As a direct result of demand we have put together a number of simple kits designed to improve your Triumph or early TVR sports car. Don't forget everything I sell on this page I have personally tested on my own cars and raced with.
It is assumed you have a reasonable degree of mechanical understanding and competence. All kits are supplied with fitting instructions and if you are in any doubt about fitting any of these components yourself, you should refer to a qualified mechanic for assistance. Alternatively please ask if you would prefer for us to fit them for you. Small Triumph = Spitfire GT6 Herald and Vitesse (includes Small Triumph based production cars and kits).
Please note: Because of change in my VAT status, I can no longer deduct VAT for non-UK sales, sorry.
For used spares click here (or email me because I do have lots of stuff!)
Email or phone on 07734 360963 or 01462 713690
For which car?
|Nylon suspension bushes||Spitfire GT6 Herald Vitesse Grantura Vixen M Series|
|Competition wheel stud and nut kit - stronger and longer||TR7, TR8 and small Triumph with some modification|
|Front suspension bolts||Small Triumphs|
|Adjustable radius arm||Spitfire GT6 Herald Vitesse|
|Anti roll bar drop links||Small Triumphs|
|Adjustable rear vertical link kit||Small Triumphs|
|TR7 TR7V8 and TR8 front subframe spacer kit||TR7, TR7V8 and TR8|
|Long-bolt front suspension mounts||Small Triumphs|
|4-link rear suspension arms for Triumph TR7 and TR8||TR7, TR7V8 and TR8|
|Rear disc brake disc conversion||TVR M Series Triumph TR5 TR6|
Triumph Spitfire GT6 Herald Vitesse
TVR Grantura Griffith Vixen M Series and possibly others
The problem Have you ever noticed that poly bushes for these cars are supposed to be a huge improvement over the standard metalastic bushes? Well I'm afraid it's mostly nonsense; most of the poly bushes on the market are actually softer than the standard metalastic bushes they are designed to replace.
You may be happy with this as they do look nicer...however if you want predictable suspension movement for your race or track day mount then you may well want to do something about it.
The solution use nylon bushes. These are direct replacements for the soft poly bushes you bought and they use the same steel tube that runs inside the ones you already have. If you don't have any steel tubes, I can sort them out for you too. I wouldn't really recommend these for sustained road use because they will transmit much more harshness and vibration to the car but that's a choice you can make.
Basically there are two sizes Big and Small! The small ones are designed for Small Triumph cars and also fit early TVR cars; they are the type that have a 3/8 inch bolt. The Large ones are for a 1/2 inch bolt. For example the TVR Grantura has 4 small bushes and 2 large bushes on each side in the rear suspension; the Triumph Spitfire / Herald / GT6 has 4 small ones on each side in the front suspension.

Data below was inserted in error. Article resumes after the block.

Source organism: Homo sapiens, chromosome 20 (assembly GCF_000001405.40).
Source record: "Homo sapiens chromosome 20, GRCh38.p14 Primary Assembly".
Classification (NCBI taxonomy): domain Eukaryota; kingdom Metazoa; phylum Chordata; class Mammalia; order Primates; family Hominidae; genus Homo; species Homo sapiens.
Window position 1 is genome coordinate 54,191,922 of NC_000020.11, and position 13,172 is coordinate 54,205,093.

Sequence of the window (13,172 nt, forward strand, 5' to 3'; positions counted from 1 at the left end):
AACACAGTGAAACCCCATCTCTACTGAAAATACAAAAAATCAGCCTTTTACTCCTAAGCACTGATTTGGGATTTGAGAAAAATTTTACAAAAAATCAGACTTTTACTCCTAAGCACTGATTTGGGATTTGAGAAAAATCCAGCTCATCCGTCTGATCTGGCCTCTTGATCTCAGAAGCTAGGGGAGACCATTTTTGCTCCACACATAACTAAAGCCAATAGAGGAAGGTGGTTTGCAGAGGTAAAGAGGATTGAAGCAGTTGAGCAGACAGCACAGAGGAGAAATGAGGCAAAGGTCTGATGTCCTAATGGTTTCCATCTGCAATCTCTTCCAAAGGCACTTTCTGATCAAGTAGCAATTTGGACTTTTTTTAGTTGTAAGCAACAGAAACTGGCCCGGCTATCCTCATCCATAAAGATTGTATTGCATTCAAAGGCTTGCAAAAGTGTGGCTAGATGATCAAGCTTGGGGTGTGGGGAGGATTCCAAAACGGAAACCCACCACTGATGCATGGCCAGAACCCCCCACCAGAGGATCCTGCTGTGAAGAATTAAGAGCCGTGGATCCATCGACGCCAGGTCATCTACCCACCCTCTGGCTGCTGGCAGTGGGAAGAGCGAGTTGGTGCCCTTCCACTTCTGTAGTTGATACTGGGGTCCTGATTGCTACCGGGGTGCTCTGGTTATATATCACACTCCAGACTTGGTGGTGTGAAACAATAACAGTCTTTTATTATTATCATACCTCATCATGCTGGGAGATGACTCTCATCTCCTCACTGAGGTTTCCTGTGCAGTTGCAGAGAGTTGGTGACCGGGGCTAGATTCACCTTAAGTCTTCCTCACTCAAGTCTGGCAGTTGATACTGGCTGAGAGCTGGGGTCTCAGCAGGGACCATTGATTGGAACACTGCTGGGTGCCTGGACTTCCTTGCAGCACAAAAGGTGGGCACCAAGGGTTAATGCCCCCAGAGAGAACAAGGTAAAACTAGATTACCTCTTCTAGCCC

They are all over the place on an M-Series TVR. Each bush is a pair of top-hats. They are reasonably easy to fit but you will need a vice, press or could possibly be done with a large G cramp but they are designed to be a tight fit in the suspension arm.
Showing 2 large nylon bushes and 4 small bushes
Nylon suspension bushes: £15 each bush...which
is made up of two top-hats (can use of
your own poly bush tube)
Bush tubes £5 each
The bushes come with full fitting instructions or alternatively they can be fitted in our Bedfordshire workshop
Triumph TR7, TR8 - these are longer than standard fitment and have taper
Triumph Spitfire, GT6, Herald, Vitesse and small Triumph chassis based kit cars - longer and stronger.
The problem (1) It is very common to see broken wheel studs on Spitfires and GT6s - the cars came from the factory on rather small 3/8 inch UNF studs and over the years many have become fatigued and they can break (see below). (2) Alloy wheels often require longer wheel studs.
Typical sheared Spitfire wheel stud on a road car
The solution The kit consists of 16 x M12 thread wheel studs and chromed, open backed nuts. They are a straight replacement on all the cars listed and as well as being longer, are far stronger than those originally fitted on small Triumphs. Highly recommended for any form of competition use. Longer studs also allow the use of spacers behind the wheel or alloy wheels, where the wheel is often much thicker than on the steel wheel it is replacing.
Top is a standard Spitfire wheel stud and open backed nut; bottom are those supplied in the kit.
The kit consists of 16 new studs and 16 new chrome plated, open-backed nuts
(dome nuts are available to order at the same price)
Beware: Wheel trims may not fit if this kit is used, however most forms of competition forbid the use of nave plates, hub caps, trim rings etc. I don't like dome nuts as they can bottom out on the stud giving a false torque reading (if this happens the studs would need to be trimmed to suit). Also scrutineers don't like dome nuts as they cannot see how much thread is entering the nut. Front hubs will have to be separated from the brake disc and rear hubs pulled from the shaft to fit this kit.